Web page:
Trying to combat the national undertones of Louisiana's U.S. Senate race, Democratic incumbent Mary Landrieu is traveling the state this week on a sort of pork celebration tour, telling voters about the projects and aid she's delivered to Louisiana.
Ever thought that big, pink Gulf coast shrimp you ordered at the restaurant or bought from the store didn't taste juicy or salty enough? Maybe it wasn't from the Gulf.
The state treasurer won't sign financial documents needed for $200 million in borrowing or for a refinancing of existing debt until he believes they accurately explain the surplus disagreement.
Bill Cassidy voted for 97 percent of the bills signed by Barack Obama.
Louisiana Gov. Bobby Jindal is joining South Carolina Gov. Nikki Haley on her campaign bus tour.
A New Iberia man has been sentenced to life in prison for killing a 4-year-old girl and scalding her 3-year-old brother.
A district judge decided Wednesday against sanctioning attorney/school board candidate Dawn Morris for her behind-the-scenes role in a lawsuit against Mark Cockerham.
Secretary of State Tom Schedler says Gov. Bobby Jindal's administration may have improperly destroyed records in the state employee health insurance program, in the middle of a heavily-criticized rewrite of benefit plans.
San Fran wins the World Series; Sistine Chapel improvements; Kurds moving toward Syria and more national and international news for Thursday, October 30, 2014.
Thursday's Blogs from the Bog!
Paper cites the former ADA's "experience as a prosecutor, his demonstrated integrity, and his ideas for reshaping the [DA's] office" in urging voters to support Keith Stutes Nov. 4.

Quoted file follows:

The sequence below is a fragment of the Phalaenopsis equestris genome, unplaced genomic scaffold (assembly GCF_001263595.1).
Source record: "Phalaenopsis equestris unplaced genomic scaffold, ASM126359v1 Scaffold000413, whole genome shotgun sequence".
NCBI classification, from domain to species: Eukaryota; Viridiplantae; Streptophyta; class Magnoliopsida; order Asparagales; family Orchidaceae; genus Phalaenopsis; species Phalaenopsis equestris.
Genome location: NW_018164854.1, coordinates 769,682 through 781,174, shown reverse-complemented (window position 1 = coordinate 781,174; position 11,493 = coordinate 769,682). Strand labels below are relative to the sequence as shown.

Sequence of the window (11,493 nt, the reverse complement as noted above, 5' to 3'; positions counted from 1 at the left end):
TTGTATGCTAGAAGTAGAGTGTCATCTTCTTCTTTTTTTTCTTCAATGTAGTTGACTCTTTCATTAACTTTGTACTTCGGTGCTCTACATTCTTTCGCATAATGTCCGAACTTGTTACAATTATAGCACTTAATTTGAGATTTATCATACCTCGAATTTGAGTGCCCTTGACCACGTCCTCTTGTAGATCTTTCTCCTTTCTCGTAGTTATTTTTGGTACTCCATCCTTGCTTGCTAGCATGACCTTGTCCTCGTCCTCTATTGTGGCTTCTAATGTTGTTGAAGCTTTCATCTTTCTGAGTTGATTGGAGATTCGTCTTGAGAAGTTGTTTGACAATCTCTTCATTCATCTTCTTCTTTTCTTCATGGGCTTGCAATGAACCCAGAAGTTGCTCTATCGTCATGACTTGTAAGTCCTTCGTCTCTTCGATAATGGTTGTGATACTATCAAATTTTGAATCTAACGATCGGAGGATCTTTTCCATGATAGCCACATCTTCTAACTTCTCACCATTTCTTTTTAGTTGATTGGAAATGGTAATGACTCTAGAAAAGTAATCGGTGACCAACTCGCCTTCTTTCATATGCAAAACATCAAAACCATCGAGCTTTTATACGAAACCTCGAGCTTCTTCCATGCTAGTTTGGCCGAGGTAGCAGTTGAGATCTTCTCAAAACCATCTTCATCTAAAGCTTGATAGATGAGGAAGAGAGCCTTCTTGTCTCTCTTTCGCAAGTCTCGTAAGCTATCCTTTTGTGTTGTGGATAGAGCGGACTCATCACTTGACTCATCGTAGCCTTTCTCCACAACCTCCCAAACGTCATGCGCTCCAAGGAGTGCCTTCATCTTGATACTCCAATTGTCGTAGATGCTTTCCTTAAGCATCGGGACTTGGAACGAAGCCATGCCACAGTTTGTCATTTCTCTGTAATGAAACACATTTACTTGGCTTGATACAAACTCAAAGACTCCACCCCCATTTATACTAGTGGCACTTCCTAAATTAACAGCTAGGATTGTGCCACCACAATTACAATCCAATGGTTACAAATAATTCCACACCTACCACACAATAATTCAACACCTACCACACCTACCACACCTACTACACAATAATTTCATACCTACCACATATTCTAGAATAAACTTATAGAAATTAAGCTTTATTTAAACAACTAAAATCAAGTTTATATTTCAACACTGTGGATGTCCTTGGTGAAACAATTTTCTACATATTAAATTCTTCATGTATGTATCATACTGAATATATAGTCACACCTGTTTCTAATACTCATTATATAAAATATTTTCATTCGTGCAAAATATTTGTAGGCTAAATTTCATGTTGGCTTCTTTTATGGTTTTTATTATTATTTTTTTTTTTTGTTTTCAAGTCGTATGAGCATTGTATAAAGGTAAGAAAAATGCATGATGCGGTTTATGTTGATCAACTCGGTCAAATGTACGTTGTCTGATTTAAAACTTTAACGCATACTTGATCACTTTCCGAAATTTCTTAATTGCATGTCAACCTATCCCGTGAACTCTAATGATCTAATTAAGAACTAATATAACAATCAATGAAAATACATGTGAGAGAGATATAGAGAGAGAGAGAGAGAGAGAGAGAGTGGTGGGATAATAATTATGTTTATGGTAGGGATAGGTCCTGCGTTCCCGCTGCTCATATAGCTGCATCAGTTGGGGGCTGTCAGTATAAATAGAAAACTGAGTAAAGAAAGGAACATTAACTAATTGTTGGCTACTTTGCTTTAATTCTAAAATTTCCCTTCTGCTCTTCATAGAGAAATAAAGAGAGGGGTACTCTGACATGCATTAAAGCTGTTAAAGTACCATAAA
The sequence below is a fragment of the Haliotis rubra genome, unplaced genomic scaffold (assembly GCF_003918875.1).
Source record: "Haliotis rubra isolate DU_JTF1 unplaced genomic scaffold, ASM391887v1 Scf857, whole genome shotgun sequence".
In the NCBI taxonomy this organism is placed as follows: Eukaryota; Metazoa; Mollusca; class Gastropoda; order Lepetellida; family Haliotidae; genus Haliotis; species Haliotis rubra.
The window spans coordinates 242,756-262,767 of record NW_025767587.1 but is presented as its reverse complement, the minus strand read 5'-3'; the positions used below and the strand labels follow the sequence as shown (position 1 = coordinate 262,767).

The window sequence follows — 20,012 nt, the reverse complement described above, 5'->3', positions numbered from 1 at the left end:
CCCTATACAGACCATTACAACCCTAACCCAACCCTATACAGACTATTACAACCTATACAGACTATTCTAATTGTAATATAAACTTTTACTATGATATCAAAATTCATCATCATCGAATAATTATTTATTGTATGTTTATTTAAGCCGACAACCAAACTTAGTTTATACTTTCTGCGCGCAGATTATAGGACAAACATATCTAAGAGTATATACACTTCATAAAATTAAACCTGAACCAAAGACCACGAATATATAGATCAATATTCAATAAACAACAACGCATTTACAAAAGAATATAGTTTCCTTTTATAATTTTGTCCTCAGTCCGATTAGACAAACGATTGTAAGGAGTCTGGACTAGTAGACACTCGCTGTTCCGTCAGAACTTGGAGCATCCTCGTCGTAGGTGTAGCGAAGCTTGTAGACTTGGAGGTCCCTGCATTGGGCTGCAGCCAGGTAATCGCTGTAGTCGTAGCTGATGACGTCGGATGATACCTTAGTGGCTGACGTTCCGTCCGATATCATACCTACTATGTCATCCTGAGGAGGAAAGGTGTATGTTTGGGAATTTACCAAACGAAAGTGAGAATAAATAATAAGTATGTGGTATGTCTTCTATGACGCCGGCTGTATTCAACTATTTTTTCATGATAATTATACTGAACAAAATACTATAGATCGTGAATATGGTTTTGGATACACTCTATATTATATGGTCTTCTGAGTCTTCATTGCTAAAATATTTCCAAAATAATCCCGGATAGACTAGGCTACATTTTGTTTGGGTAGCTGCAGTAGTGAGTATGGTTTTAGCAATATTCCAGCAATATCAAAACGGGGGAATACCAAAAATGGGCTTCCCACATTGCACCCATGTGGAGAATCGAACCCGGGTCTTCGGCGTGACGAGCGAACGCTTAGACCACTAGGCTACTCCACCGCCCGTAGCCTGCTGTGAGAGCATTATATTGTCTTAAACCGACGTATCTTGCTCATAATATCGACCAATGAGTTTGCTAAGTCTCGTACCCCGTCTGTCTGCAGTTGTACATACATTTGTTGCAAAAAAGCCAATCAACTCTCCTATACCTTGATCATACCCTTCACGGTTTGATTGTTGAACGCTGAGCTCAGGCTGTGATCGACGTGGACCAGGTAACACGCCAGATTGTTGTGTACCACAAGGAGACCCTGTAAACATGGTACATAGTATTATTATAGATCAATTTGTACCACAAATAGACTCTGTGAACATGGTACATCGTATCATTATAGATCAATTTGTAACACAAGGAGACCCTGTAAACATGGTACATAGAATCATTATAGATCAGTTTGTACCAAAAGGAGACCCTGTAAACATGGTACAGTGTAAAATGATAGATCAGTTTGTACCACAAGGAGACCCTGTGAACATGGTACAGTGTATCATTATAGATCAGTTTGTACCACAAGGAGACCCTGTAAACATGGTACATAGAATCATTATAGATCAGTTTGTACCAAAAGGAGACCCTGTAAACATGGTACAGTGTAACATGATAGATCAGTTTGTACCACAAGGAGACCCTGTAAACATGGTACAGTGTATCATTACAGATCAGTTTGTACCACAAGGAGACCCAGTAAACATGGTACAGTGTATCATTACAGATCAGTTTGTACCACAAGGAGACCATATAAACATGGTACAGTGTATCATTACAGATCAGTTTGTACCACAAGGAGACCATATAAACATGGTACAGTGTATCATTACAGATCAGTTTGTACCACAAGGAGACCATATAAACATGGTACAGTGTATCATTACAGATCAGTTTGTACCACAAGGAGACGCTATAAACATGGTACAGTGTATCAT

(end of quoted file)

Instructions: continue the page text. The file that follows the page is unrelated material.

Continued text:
Louisiana officials have sent a letter to the American Society of Tropical Medicine and Hygiene un-inviting members of the group who have recently been to ebola-affected West African countries from attending the group’s annual conference in New Orleans next week.
Drew Brees and the New Orleans Saints have to find a way to win on the road if they plan to take over first place in the NFC South.
"It is obvious that Louisiana economic performance has not outperformed the South or the United States as a whole and, in fact, has substantially underperformed..."
A state district judge said he will rule Friday on a preliminary injunction to keep some charter schools from receiving $60 million through Louisiana's public school financing formula.
Saints fans were to gather, make merry, eat/drink compliments of a new Downtown group and watch the Saints beat Carolina and claim 1st place in the NFC South. But...
New Orleans Saints running back Mark Ingram doesn't see his dramatic spike in production as any sort of validation.
U.S. Sen. Mary Landrieu is facing off one last time with her two main Republican challengers before next week's election.
He’s pulling for Knezek and Hidalgo on his end of the parish but issued endorsements in three other districts as well.
Off a narrow gravel road running between a handful of mostly abandoned lots near a Mississippi River levee, down past sprawling oak trees and thick weeds, a lectern framed by banana trees has been set up in front of three short rows of folding chairs.
Hillary Rodham Clinton is heading to New Orleans this weekend to stir up voter support for Democratic U.S. Sen. Mary Landrieu.
Saints coach Sean Payton has spent much of his team's erratic season trying to build his players up.
The Daily Advertiser has weighed in on this year's LPSB elections with nine endorsements.